This McDonald's advert is of interest for three main reasons:
- Its target audience
- The values it claims to embody
- The lack of product.
Advertising a Happy Meal, it's obvious why McDonalds have chosen to include so many children within their advert. The 'Happy Box' seems to incarnate feelings of joy and curiosity amongst those in the commercial. There are many different versions of the box, all with the symbolic colours of red and yellow, all of which encourage the children to play and laugh with their parents as they enjoy the box, almost as if it's a game. This could be problematic because of the appeal created for children of a fun experience included with the meal as the food inside the box isn't a part of a healthy, nutritional lifestyle. Interestingly, it could be argued that this advert is aimed as much at the parents as it is their children.
The campaign is designed to re-ignite parents' latent love for McDonald's as a family destination, by reminding them of the joy and fun of the Happy Meal family experience.- Leo Burnett, McDonald's Happy Box.
Secondly, it's important to note the choice of music used within the advert. The use of the song "Glad All Over" makes the commercial upbeat and the repetitions of the lyrics "I'll make you happy" makes it easy to argue that the purpose of this advert is to suggest that Happy Meals create happiness. The joyous nature of the song, along with the images of several excited children, having a fun time with their families and friends, all connect to create an overall sense of fulfilment. This Happy Meal will not only fill their stomachs, but it will fill the void in family life which has come about due to modern living. Again, this raises issue of guilt for parents who feel they have failed their children, and puts blame on them for having unhappy family lives, suggesting that a Happy Meal could fix all of that.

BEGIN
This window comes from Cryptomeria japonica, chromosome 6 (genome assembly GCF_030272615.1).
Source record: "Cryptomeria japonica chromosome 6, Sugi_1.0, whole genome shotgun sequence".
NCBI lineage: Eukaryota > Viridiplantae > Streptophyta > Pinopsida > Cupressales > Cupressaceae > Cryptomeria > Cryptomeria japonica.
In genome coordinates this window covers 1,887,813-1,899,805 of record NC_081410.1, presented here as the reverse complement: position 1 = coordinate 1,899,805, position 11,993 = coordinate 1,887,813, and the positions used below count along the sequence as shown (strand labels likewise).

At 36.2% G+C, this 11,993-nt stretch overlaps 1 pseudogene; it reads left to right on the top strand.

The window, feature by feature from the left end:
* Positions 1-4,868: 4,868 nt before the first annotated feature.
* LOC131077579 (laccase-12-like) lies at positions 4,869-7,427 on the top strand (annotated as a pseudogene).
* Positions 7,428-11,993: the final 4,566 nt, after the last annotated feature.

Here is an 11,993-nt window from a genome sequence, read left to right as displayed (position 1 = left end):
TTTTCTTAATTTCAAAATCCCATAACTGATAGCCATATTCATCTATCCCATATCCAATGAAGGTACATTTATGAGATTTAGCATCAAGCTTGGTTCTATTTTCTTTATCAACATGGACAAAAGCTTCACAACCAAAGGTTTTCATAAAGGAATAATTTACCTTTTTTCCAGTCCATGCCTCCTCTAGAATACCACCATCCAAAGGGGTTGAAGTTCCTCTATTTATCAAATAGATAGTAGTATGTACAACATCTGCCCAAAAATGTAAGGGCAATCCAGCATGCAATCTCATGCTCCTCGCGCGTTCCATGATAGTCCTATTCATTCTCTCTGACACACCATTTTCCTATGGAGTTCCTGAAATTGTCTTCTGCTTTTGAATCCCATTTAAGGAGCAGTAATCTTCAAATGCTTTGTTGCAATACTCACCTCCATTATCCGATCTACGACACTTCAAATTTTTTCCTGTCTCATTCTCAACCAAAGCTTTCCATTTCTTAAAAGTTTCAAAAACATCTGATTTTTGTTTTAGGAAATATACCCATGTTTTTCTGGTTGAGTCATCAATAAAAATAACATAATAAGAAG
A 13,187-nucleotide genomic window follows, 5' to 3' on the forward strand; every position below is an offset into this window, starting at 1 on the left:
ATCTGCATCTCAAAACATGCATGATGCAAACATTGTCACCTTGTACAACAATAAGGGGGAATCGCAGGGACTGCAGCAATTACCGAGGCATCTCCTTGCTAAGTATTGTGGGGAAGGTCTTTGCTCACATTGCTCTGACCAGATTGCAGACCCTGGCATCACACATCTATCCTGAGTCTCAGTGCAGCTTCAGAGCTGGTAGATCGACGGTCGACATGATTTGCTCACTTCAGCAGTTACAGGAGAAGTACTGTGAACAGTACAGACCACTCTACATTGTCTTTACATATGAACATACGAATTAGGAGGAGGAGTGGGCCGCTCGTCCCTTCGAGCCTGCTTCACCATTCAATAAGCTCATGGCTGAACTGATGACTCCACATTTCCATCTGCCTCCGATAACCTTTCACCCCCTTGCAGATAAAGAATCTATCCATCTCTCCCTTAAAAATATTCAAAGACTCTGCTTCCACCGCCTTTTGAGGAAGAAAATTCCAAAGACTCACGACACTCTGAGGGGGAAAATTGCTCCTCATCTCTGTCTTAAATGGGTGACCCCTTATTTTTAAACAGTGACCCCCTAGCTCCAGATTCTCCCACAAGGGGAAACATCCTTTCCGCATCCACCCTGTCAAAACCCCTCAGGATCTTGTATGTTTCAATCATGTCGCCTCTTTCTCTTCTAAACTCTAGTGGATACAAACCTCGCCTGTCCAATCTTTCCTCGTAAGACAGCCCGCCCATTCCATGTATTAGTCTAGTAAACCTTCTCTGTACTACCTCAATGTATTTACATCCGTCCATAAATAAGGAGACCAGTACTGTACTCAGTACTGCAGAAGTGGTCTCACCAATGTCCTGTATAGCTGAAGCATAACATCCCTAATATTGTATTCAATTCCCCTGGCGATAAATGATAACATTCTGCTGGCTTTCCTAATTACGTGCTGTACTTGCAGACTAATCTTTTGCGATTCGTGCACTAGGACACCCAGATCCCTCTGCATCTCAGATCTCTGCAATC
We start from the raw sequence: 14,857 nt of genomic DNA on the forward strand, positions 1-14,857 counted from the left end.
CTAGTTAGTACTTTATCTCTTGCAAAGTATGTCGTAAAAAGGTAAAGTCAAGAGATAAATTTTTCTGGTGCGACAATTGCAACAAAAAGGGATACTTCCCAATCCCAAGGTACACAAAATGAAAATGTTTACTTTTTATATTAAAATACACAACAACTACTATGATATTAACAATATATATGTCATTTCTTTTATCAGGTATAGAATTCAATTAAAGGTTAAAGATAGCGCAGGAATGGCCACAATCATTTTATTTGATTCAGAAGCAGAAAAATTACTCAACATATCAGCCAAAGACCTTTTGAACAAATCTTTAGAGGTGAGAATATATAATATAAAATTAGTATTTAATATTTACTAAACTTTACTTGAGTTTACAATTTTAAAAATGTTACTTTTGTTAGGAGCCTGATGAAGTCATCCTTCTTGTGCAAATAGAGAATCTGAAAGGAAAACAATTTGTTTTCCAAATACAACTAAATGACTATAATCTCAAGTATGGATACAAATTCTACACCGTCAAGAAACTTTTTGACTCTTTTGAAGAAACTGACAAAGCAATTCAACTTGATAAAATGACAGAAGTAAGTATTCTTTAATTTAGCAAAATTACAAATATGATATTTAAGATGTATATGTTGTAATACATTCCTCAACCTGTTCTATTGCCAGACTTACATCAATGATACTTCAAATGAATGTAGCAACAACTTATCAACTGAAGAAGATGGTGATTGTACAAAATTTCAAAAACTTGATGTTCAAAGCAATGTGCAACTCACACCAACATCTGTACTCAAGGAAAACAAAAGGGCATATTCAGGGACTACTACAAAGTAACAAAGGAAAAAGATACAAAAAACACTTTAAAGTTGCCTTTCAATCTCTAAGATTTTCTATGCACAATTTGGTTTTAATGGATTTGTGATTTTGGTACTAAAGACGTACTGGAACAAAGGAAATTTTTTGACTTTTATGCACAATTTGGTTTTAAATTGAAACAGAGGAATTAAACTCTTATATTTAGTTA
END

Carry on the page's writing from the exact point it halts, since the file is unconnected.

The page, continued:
Lastly, I find it interesting that there is never a single product shown in the advert, aside from the box. However, McDonald's isn't selling a red and yellow cardboard box, they are selling the food that comes inside it, and the experience achieved when consuming. As Julia Galeota mentions in her article, it is because of McDonald's iconic images that it is not necessary for them to include anything other than what they have; the audience knows what is being sold to them without needing to be told.
... the ubiquitous golden arches of McDonald's are now, according to Eric Schlosser's Fast Food Nation, "more widely known that the Christian cross."
- Julia Galeota, 'Cultural Imperialism: An American Tradition', in The Humanist, (2004), p. 22
The word "McDonalds" never appears in the advert, instead it is represented by its logo. The fact that it can do that is enough to suggest that the company has established itself enough world wide (because the lack of any spoken language makes it an international advert) and can continue to claim values of happiness in its portrayals.